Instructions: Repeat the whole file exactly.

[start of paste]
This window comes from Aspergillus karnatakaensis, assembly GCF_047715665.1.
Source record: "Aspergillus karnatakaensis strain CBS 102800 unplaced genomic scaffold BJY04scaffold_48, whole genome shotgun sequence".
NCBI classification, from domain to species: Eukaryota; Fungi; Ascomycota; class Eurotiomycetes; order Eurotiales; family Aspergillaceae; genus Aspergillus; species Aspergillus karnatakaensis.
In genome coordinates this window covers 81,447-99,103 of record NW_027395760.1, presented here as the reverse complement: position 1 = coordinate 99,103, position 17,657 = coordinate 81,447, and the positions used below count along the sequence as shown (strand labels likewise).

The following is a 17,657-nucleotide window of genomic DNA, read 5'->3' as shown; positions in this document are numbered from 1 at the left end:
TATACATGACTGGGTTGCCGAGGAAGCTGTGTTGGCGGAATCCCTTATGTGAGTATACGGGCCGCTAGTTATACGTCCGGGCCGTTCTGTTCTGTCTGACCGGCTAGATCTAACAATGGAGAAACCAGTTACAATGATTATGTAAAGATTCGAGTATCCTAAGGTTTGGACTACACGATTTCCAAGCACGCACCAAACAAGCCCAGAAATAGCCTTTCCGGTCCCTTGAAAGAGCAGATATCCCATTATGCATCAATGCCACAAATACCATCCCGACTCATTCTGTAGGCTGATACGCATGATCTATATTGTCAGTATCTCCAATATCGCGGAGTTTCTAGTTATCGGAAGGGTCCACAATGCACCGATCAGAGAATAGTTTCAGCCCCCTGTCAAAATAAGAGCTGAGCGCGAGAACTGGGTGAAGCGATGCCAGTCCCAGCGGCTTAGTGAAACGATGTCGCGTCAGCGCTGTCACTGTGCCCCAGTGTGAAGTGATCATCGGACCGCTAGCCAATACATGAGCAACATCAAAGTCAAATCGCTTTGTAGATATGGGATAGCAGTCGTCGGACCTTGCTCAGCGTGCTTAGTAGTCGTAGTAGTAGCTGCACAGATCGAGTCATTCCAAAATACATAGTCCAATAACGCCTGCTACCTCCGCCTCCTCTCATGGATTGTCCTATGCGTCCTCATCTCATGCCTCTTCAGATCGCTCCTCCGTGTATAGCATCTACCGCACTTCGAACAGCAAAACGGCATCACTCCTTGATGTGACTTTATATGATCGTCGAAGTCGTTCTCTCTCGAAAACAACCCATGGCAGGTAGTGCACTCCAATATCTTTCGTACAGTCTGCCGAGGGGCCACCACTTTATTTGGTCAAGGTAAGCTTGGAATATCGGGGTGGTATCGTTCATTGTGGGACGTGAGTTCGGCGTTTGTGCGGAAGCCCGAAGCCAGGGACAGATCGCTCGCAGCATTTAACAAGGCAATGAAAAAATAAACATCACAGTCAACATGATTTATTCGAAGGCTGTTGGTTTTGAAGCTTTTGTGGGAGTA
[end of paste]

This window comes from Aspergillus karnatakaensis, assembly GCF_047715665.1.
Source record: "Aspergillus karnatakaensis strain CBS 102800 unplaced genomic scaffold BJY04scaffold_48, whole genome shotgun sequence".
NCBI classification, from domain to species: Eukaryota; Fungi; Ascomycota; class Eurotiomycetes; order Eurotiales; family Aspergillaceae; genus Aspergillus; species Aspergillus karnatakaensis.
In genome coordinates this window covers 81,447-99,103 of record NW_027395760.1, presented here as the reverse complement: position 1 = coordinate 99,103, position 17,657 = coordinate 81,447, and the positions used below count along the sequence as shown (strand labels likewise).

The following is a 17,657-nucleotide window of genomic DNA, read 5'->3' as shown; positions in this document are numbered from 1 at the left end:
TATACATGACTGGGTTGCCGAGGAAGCTGTGTTGGCGGAATCCCTTATGTGAGTATACGGGCCGCTAGTTATACGTCCGGGCCGTTCTGTTCTGTCTGACCGGCTAGATCTAACAATGGAGAAACCAGTTACAATGATTATGTAAAGATTCGAGTATCCTAAGGTTTGGACTACACGATTTCCAAGCACGCACCAAACAAGCCCAGAAATAGCCTTTCCGGTCCCTTGAAAGAGCAGATATCCCATTATGCATCAATGCCACAAATACCATCCCGACTCATTCTGTAGGCTGATACGCATGATCTATATTGTCAGTATCTCCAATATCGCGGAGTTTCTAGTTATCGGAAGGGTCCACAATGCACCGATCAGAGAATAGTTTCAGCCCCCTGTCAAAATAAGAGCTGAGCGCGAGAACTGGGTGAAGCGATGCCAGTCCCAGCGGCTTAGTGAAACGATGTCGCGTCAGCGCTGTCACTGTGCCCCAGTGTGAAGTGATCATCGGACCGCTAGCCAATACATGAGCAACATCAAAGTCAAATCGCTTTGTAGATATGGGATAGCAGTCGTCGGACCTTGCTCAGCGTGCTTAGTAGTCGTAGTAGTAGCTGCACAGATCGAGTCATTCCAAAATACATAGTCCAATAACGCCTGCTACCTCCGCCTCCTCTCATGGATTGTCCTATGCGTCCTCATCTCATGCCTCTTCAGATCGCTCCTCCGTGTATAGCATCTACCGCACTTCGAACAGCAAAACGGCATCACTCCTTGATGTGACTTTATATGATCGTCGAAGTCGTTCTCTCTCGAAAACAACCCATGGCAGGTAGTGCACTCCAATATCTTTCGTACAGTCTGCCGAGGGGCCACCACTTTATTTGGTCAAGGTAAGCTTGGAATATCGGGGTGGTATCGTTCATTGTGGGACGTGAGTTCGGCGTTTGTGCGGAAGCCCGAAGCCAGGGACAGATCGCTCGCAGCATTTAACAAGGCAATGAAAAAATAAACATCACAGTCAACATGATTTATTCGAAGGCTGTTGGTTTTGAAGCTTTTGTGGGAGTA